The US handed control of the Parwan prison at Bagram Air Base [official website; JURIST news archive] over to Afghanistan officials Monday, although the US retains control of 600 prisoners. These prisoners include Afghani detainees that the US fears will not be handled appropriately, as well as 50 Pakistani detainees [VOA report]. Approximately 3182 prisoners were formally put in the control of Afghani police, fulfilling the March Enduring Strategic Partnership Agreement [text, PDF]. Future Afghani national prisoners will not be placed under US control. However, both sides have expressed concerns [AFP report] on the other's acceptance of terms. US officials have stated they will continue to hold the 600 prisoners until they are assured that the Afghani government will follow the shared Memorandum of Understanding (MoU). Both sides have regarded the dispute as a small impediment to the overall goal of the prison's complete transfer. The decision for the US to retain control over some detainees was announced in September [JURIST report].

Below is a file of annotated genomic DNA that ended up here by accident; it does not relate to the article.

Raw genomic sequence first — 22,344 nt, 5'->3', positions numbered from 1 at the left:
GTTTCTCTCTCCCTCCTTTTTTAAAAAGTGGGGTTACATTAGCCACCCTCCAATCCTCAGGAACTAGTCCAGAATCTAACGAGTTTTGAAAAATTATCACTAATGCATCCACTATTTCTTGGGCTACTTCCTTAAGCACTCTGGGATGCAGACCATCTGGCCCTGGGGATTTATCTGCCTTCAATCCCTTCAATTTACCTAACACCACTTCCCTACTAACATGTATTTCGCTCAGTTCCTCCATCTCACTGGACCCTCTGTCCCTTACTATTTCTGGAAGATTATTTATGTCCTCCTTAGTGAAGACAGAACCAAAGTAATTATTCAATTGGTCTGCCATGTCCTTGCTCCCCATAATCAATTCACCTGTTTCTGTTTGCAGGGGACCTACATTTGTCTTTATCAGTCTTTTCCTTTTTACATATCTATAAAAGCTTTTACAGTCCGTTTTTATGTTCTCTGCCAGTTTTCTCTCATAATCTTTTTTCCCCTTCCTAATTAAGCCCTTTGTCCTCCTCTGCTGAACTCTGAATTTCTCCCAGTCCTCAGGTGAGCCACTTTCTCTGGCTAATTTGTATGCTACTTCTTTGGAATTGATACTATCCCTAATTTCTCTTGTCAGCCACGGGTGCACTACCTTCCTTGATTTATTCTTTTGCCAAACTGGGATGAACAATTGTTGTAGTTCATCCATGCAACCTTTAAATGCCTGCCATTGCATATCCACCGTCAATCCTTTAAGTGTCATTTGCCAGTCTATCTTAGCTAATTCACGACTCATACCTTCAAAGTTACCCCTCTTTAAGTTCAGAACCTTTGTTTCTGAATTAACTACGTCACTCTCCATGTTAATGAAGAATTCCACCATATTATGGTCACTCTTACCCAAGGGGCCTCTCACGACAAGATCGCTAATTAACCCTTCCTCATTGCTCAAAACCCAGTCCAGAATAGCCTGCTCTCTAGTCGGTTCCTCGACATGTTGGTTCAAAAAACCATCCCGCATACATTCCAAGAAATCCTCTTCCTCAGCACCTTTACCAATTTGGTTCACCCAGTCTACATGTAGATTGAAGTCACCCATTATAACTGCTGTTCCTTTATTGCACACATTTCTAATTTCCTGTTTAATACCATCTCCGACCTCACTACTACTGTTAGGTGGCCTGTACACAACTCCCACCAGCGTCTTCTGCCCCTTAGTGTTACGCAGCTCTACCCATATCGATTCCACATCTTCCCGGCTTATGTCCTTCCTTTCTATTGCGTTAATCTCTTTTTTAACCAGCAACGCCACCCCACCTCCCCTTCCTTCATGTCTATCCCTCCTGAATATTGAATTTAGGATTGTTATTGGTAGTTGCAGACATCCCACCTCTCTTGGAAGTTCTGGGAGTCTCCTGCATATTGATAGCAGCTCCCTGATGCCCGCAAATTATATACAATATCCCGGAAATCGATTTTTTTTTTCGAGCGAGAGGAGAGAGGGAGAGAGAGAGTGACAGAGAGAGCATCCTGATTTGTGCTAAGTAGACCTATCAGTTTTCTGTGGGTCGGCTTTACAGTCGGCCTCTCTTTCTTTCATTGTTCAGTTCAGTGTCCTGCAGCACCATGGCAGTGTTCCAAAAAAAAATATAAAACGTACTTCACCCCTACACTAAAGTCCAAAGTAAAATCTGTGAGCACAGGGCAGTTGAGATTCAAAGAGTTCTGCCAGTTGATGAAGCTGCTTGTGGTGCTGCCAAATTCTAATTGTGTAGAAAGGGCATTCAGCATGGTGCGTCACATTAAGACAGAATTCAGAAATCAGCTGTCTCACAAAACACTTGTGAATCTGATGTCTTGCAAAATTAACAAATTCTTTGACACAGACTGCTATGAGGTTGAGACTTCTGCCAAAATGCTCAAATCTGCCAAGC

In July it was reported that the US would retain control of about 50 non-Afghan detainees [JURIST report] at Parwan Detention Center at Bagram. At that time the US again had to defend its position by asserting that its agreement with Afghanistan did not cover foreign nationals. The detainees have allegedly been held without access to legal assistance, prompting some human rights activists to question the deal's legitimacy and expand upon the criticism that the Bagram facility has been "the other Guantanamo" since its opening [JURIST report] in 2009. The plan for Afghanistan [JURIST report] to take over the US military's Parwan Detention Center was crafted in January with a goal of transferring all responsibilities to the Afghan government within six months.